The current situation

Youth volunteering differs widely across Europe, and there are many schemes. While these may be based on civic services organised by public authorities in one country, they may be run by non-governmental organisations in another.

At the European level, there is the EU’s Youth in Action programme, which offers opportunities for volunteering, among them the European Voluntary Service (EVS). This enables young people to be full-time volunteers for up to one year in another country participating in the programme. However, the demand for cross-border volunteering among youth in Europe exceeds by far the capacities of the EVS alone.

The proposal

The Commission is encouraging Member States to improve the interoperability of national youth volunteering schemes in order to make it easier for a volunteer from one country to participate in the volunteering schemes of another.

Actions proposed to Member States include:

• gathering knowledge on existing schemes within their territories

• disseminating information about available opportunities

• increasing the number of cross-border volunteering opportunities under different national schemes

• providing a reasonable level of quality assurance of volunteering activities

• ensuring appropriate recognition of the learning outcomes from volunteering

• providing targeted support to socio-educational instructors specialised in youth (commonly called ‘youth workers’) and young people with fewer opportunities.

These efforts would be supported through the Europass and Youthpass services, and the promotion of trans-European youth volunteering towards employers, authorities and institutions. The Commission would support the use of these instruments and continue to develop the European Young Volunteers’ Portal as part of the existing Youth Portal.

The ambition of the proposal is not to bring about radical change but rather an evolution of mechanisms already existing within Member States. Based on existing Resolutions on youth volunteering and Recommendations on mobility, the goal is to propose operative recommendations towards improved mobility of young volunteers in Europe.

The proposal is part of the EU’s “Renewed Social Agenda: Opportunities, Access and Solidarity in 21st century Europe”. It contributes to the agenda’s objectives by opening up access to new opportunities for mobility, non-formal education and solidarity across borders.

 
  Source:
Press Room - European Commission

EU Funding: Commission opens up new prospects for transport links with the Western Balkans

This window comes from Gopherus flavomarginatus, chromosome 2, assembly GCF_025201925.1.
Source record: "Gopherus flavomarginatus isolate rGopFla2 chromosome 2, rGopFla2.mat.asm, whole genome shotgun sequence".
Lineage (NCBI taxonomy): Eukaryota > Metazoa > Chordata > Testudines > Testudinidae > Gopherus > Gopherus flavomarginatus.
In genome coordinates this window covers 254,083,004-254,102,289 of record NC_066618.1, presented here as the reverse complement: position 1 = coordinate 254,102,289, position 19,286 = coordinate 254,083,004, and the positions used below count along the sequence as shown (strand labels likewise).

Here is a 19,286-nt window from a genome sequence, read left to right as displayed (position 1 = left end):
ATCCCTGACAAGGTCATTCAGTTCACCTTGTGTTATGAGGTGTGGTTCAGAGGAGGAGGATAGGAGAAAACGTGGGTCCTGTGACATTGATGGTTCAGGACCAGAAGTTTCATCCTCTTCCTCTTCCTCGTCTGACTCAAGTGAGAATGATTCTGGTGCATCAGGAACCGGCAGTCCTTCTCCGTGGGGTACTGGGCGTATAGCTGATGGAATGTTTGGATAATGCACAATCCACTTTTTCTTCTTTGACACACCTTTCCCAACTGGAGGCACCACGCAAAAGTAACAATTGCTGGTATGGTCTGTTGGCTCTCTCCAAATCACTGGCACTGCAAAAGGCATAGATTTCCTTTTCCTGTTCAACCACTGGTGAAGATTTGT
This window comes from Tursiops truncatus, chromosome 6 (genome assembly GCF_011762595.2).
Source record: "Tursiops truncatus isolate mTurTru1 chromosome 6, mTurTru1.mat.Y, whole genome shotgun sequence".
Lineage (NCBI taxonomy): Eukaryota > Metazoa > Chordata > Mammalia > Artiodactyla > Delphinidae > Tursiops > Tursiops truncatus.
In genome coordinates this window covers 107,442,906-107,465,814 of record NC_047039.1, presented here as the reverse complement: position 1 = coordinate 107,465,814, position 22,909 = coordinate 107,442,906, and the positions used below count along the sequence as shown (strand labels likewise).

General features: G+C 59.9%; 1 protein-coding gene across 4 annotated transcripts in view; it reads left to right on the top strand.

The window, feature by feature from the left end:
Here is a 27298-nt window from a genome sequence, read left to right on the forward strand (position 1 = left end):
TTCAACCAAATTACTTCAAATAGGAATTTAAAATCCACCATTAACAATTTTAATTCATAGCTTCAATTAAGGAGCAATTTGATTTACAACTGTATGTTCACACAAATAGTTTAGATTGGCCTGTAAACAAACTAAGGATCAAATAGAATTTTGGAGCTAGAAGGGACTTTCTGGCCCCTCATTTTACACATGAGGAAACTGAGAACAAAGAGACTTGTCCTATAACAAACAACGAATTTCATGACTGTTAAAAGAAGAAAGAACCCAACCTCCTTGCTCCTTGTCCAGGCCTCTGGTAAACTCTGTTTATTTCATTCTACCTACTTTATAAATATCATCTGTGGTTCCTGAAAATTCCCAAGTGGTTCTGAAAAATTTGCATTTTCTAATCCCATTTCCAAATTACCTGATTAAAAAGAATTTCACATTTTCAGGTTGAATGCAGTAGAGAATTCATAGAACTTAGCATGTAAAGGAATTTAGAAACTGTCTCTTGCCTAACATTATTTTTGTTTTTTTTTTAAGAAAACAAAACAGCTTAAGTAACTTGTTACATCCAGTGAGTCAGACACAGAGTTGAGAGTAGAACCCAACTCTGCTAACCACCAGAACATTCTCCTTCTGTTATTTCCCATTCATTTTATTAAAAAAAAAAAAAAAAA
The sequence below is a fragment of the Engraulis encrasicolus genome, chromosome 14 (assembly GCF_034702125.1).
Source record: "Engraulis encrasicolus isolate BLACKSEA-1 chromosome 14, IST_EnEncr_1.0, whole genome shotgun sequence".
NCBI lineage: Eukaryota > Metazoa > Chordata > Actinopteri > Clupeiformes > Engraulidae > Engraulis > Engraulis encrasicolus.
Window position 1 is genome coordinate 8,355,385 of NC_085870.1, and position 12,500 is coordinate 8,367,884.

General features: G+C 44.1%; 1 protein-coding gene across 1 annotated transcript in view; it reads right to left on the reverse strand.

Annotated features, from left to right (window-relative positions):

Jeudi 26 juin 2008

 European funds

Related EU Grant Loans Programme(s):
 Grants in the frame of the Trans-European Networks for transport

The European Commission opened on june 24th negotiations on a treaty establishing a Transport Community with the Western Balkans

This first meeting, held in Brussels with the region’s Transport Ministers, will be followed in the autumn by technical meetings with a view to concluding the Transport Community Treaty in 2009.

The treaty aims to establish an integrated market for infrastructure and land transport, maritime transport and inland waterways and to align the relevant legislation in the Balkans region with the EU legislation, so as to enable transport users and the general public to benefit sooner from the advantages of accession.

The treaty will help to accelerate the integration of the transport systems and to harmonise rules on safety, environmental protection and services. A Transport Community is a solid way to foster cooperation, stability and peace in the region.

Also, for the Balkans, this Community will go alongside the rapid development of a region with exceptional economic potential, providing a major boost to sustainable economic growth and the revitalisation of the rail networks.

For the EU, the Transport Community will help to promote stability and prosperity throughout Europe. It will also allow our trans-European transport network to expand and contribute to the further development of our internal market.

 
  Source:
Press room - European Commission

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Eu funding: The Commission launches Single European Sky II for safer, greener and more punctual flying

Mercredi 25 juin 2008
 
 

The European Commission adopted today the second package of legislation for a Single European Sky (SES II).

These proposals aim to further improve safety, cut costs and reduce delays. That will in turn mean lower fuel consumption, so that airlines could save up to 16 million tons of CO2 emissions and cut their annual cost by between two and three billion euros. This full reform of the European air traffic management system will be key to managing the doubling of traffic expected by 2020. Not only airline passengers, but also freight forwarders and military and private aviation will benefit. The package will create additional jobs in aviation. Meanwhile, European manufacturing industry will gain from being at the forefront of innovation in air traffic management technology (i.e. satellite based systems - Galileo, datalink, etc.), thus giving it a competitive edge on global markets.

The SES II package is based on four pillars: updates to existing legislation from 2004; the SESAR ATM (Single European Sky Air Traffic Management Research) Master Plan or ‘technological pillar’; the ’safety pillar’ and an airport capacity action plan.

The first pillar introduces several enhancements to the original SES legislation, including binding performance targets for air navigation service providers, a European network management function to ensure convergence between national networks and a definitive date for Member States to improve performance ,initially through a cross border cooperative approach known as Functional Airspace Blocks.